Insulin sensitivity and glucose dynamics are also affected by dietary energy source. Studies12,13 involving horses have provided evidence that adaptation to concentrate feeds with HS content is associated with a decrease in SI when compared with feeds comprised of fat and fiber as the primary energy sources. Furthermore, insulin resistance and accompanying hyperinsulinemia are associated with HS diets and an increase in the risk of laminitis in horses.5,14–16 Considering the numerous physiologic adaptations affecting glucose metabolism that occur during pregnancy, it is important to consider the additional potential effects of supplemental feeding on insulin and glucose dynamics in pregnant mares. A study17 of grazing pregnant mares revealed that adaptation to a supplemental feed rich in starch and sugar is associated with enhanced glucose clearance during an orally administered glucose tolerance test, compared with adaptation to a supplement with fat and fiber as the primary energy sources.17 However, to the authors' knowledge, no study has been conducted to evaluate the effects of supplemental feed energy sources on specific measures of SI during pregnancy in mares.

The purpose of the study reported here was to evaluate glucose and insulin dynamics in pregnant mares at mid and late gestation and compare them with those in nonpregnant mares grazing pasture while fed a supplemental feed with starch or with fat and fiber as the primary energy source. We hypothesized that SI would be lower and insulin secretion would be higher in pregnant mares than in nonpregnant mares and that the composition of the supplemental feed might further influence these differences.

Materials and Methods

Animals—Twenty-two pregnant (25 to 31 weeks of gestation) and 10 nonpregnant Thoroughbred mares were used in the study. Mares were maintained on pastures at the Virginia Tech Middleburg Agricultural Research and Extension Center. The experimental protocol was approved by the Virginia Tech Institutional Animal Care and Use Committee.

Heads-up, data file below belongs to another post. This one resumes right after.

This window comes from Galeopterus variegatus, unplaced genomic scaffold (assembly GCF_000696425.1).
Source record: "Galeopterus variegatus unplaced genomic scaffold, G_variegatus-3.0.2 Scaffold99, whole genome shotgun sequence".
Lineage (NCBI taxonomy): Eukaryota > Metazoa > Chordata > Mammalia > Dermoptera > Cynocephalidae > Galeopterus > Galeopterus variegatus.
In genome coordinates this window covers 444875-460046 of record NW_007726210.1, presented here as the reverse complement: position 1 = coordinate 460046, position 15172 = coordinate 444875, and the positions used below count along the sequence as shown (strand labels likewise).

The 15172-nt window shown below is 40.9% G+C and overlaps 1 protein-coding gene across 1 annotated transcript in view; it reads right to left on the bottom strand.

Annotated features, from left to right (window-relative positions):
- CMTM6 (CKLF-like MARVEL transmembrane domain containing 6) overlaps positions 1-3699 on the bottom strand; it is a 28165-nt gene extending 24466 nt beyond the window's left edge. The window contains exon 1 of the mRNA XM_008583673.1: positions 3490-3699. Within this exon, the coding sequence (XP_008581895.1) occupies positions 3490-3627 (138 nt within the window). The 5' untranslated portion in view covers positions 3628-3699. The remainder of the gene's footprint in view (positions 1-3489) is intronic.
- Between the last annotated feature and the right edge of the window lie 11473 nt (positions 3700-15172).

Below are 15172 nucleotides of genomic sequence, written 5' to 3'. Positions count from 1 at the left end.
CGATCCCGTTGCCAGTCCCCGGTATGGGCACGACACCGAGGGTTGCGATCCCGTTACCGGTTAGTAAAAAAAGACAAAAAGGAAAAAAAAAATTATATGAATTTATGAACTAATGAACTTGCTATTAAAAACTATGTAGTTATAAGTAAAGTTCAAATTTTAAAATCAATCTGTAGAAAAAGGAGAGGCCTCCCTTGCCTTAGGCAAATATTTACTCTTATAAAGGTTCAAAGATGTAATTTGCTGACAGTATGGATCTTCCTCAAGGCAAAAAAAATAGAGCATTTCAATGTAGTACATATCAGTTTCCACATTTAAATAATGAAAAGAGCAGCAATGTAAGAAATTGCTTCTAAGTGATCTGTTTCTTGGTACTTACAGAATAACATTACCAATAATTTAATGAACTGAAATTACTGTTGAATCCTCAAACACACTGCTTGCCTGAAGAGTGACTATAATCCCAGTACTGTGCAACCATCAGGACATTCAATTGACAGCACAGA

Diet—Pastures, analyzed for nutrient content monthly, were a mix of grass and legume and had similar nutrient composition.18 Mixed grass and legume hay was provided in winter months as needed on the basis of pasture conditions. During the study, after initial measurements were obtained, isocaloric (3.0 Mcal/kg on dry matter basis), isonitrogenous concentrate feeds formulated to provide adequate vitamins and minerals were offered to provide two-thirds of a horse's digestible energy requirements, with the remainder available from forage upon which horses were permitted to graze ad libitum.19 Concentrate feeds were specially formulated for use at the Middleburg Research and Extension Center, and each batch of feed produced was analyzed for nutrient content (Appendix). Rations were determined on the basis of mean mare body weight and, in the pregnant mares, were adjusted in accordance with National Research Council19 recommendations for the 9th, 10th, and 11th month of gestation.

Study design—Within each group (pregnant and nonpregnant), mares were paired by age and BCS (scale of 1 to 9, with 1 = poor, 5 = moderate, and 9 = extremely fat).20 One mare from each pair was randomly assigned (coin toss) to receive an HS feed (11 pregnant and 5 nonpregnant mares) or an FF feed (11 pregnant and 5 nonpregnant mares). Treatment groups (pregnant HS-fed, pregnant FF-fed, nonpregnant HS-fed, and nonpregnant FF-fed) were allocated to separate but nutritionally equivalent pastures.18 Daily concentrate feedings were divided into 3 equal portions that were fed at approximately 7 am, 11:30 am, and 2:30 pm via individual pans arranged in a large circle in each pasture. Feeding from pans arranged in a circle had been the typical feeding arrangement for these mares for many years and had historically facilitated consumption of 1 ration/mare. Samples of pasture (approx weekly; n = 46), hay (each batch; 2), and experimental feeds (each batch; 20 each for HS and FF) were collected throughout the study period, and nutrient concentrations were measured.a

With horses in their pastures, blood samples were collected, and body weight and BCS were measured monthly between 7 am and 9 am prior to feeding. An electronic scale was transported to each pasture and placed on a solid, level surface for weighing mares. Two trained evaluators assessed the BCS of each horse in accordance with established methods,20 and the mean of the 2 BCSs was recorded.